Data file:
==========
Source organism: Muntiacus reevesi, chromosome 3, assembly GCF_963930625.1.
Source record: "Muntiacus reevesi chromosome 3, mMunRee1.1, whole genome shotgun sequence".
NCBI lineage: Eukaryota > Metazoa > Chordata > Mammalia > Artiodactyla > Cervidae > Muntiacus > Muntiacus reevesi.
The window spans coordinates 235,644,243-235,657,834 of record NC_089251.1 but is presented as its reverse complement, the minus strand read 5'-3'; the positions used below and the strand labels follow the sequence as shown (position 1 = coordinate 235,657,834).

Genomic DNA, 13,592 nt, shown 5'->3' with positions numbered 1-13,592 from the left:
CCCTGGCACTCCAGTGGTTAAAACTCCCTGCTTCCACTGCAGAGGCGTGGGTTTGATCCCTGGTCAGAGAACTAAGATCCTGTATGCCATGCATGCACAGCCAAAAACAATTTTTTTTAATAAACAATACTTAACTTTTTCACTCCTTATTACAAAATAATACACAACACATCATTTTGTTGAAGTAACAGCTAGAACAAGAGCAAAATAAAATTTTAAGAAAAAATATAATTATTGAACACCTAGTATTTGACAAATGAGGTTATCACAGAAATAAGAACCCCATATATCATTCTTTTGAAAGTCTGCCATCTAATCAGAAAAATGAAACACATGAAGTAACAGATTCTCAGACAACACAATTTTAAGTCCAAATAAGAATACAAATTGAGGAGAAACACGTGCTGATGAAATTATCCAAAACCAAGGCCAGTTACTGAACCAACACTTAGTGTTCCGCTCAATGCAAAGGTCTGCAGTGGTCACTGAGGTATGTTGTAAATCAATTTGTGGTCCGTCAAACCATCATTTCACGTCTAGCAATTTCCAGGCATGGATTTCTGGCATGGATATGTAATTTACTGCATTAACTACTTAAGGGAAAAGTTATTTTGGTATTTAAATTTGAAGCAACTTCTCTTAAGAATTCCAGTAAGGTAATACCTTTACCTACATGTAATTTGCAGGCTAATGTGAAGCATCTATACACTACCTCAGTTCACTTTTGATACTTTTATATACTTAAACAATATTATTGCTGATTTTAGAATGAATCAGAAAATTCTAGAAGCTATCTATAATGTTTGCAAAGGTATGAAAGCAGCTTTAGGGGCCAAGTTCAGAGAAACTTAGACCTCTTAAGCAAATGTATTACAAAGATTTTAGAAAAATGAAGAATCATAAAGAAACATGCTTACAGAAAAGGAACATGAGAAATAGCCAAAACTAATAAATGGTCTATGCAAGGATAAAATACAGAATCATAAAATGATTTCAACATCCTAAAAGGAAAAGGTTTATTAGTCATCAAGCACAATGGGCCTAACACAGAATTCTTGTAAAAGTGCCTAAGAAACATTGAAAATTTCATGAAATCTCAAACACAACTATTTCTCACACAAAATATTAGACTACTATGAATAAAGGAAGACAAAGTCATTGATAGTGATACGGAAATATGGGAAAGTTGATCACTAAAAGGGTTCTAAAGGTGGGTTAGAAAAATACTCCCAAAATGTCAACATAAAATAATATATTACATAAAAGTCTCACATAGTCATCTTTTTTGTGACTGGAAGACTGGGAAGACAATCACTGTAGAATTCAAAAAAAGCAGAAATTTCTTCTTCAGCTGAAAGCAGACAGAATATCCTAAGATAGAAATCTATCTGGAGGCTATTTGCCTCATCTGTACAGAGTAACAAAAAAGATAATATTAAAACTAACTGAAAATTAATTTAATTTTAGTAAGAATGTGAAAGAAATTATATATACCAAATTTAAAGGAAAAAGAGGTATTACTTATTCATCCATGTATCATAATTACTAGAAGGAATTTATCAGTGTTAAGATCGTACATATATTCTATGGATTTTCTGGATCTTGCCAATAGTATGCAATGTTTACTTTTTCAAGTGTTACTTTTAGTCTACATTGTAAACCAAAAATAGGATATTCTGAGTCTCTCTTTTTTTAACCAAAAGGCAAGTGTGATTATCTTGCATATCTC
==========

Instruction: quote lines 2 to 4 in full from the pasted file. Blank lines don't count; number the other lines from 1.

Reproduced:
Source record: "Muntiacus reevesi chromosome 3, mMunRee1.1, whole genome shotgun sequence".
NCBI lineage: Eukaryota > Metazoa > Chordata > Mammalia > Artiodactyla > Cervidae > Muntiacus > Muntiacus reevesi.
The window spans coordinates 235,644,243-235,657,834 of record NC_089251.1 but is presented as its reverse complement, the minus strand read 5'-3'; the positions used below and the strand labels follow the sequence as shown (position 1 = coordinate 235,657,834).